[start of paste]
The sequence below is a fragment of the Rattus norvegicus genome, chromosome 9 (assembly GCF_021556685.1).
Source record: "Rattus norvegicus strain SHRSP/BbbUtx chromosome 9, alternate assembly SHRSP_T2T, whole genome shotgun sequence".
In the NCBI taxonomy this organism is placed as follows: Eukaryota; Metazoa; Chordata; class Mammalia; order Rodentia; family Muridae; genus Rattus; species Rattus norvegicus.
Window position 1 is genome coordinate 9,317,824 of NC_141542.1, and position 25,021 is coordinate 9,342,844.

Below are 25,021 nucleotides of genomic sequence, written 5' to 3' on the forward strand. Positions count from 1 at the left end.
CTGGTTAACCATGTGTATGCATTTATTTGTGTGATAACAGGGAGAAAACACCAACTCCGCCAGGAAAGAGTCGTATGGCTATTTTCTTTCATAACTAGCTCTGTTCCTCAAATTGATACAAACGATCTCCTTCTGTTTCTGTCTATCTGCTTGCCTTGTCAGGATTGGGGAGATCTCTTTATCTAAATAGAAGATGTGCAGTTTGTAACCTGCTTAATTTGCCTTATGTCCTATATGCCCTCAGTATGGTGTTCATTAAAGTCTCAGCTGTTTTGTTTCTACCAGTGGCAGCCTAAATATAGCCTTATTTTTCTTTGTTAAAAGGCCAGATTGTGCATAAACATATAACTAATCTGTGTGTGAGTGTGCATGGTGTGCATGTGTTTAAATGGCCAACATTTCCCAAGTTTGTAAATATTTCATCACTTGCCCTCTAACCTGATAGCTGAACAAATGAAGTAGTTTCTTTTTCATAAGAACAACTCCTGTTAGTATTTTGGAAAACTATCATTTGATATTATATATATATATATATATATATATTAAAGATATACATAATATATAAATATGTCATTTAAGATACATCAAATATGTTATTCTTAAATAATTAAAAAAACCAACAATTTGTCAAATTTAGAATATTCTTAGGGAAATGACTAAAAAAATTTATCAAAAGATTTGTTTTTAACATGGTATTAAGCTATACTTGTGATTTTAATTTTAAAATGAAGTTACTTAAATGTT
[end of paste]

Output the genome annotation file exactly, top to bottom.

The sequence below is a fragment of the Rattus norvegicus genome, chromosome 9 (assembly GCF_021556685.1).
Source record: "Rattus norvegicus strain SHRSP/BbbUtx chromosome 9, alternate assembly SHRSP_T2T, whole genome shotgun sequence".
In the NCBI taxonomy this organism is placed as follows: Eukaryota; Metazoa; Chordata; class Mammalia; order Rodentia; family Muridae; genus Rattus; species Rattus norvegicus.
Window position 1 is genome coordinate 9,317,824 of NC_141542.1, and position 25,021 is coordinate 9,342,844.

Below are 25,021 nucleotides of genomic sequence, written 5' to 3' on the forward strand. Positions count from 1 at the left end.
CTGGTTAACCATGTGTATGCATTTATTTGTGTGATAACAGGGAGAAAACACCAACTCCGCCAGGAAAGAGTCGTATGGCTATTTTCTTTCATAACTAGCTCTGTTCCTCAAATTGATACAAACGATCTCCTTCTGTTTCTGTCTATCTGCTTGCCTTGTCAGGATTGGGGAGATCTCTTTATCTAAATAGAAGATGTGCAGTTTGTAACCTGCTTAATTTGCCTTATGTCCTATATGCCCTCAGTATGGTGTTCATTAAAGTCTCAGCTGTTTTGTTTCTACCAGTGGCAGCCTAAATATAGCCTTATTTTTCTTTGTTAAAAGGCCAGATTGTGCATAAACATATAACTAATCTGTGTGTGAGTGTGCATGGTGTGCATGTGTTTAAATGGCCAACATTTCCCAAGTTTGTAAATATTTCATCACTTGCCCTCTAACCTGATAGCTGAACAAATGAAGTAGTTTCTTTTTCATAAGAACAACTCCTGTTAGTATTTTGGAAAACTATCATTTGATATTATATATATATATATATATATATATTAAAGATATACATAATATATAAATATGTCATTTAAGATACATCAAATATGTTATTCTTAAATAATTAAAAAAACCAACAATTTGTCAAATTTAGAATATTCTTAGGGAAATGACTAAAAAAATTTATCAAAAGATTTGTTTTTAACATGGTATTAAGCTATACTTGTGATTTTAATTTTAAAATGAAGTTACTTAAATGTT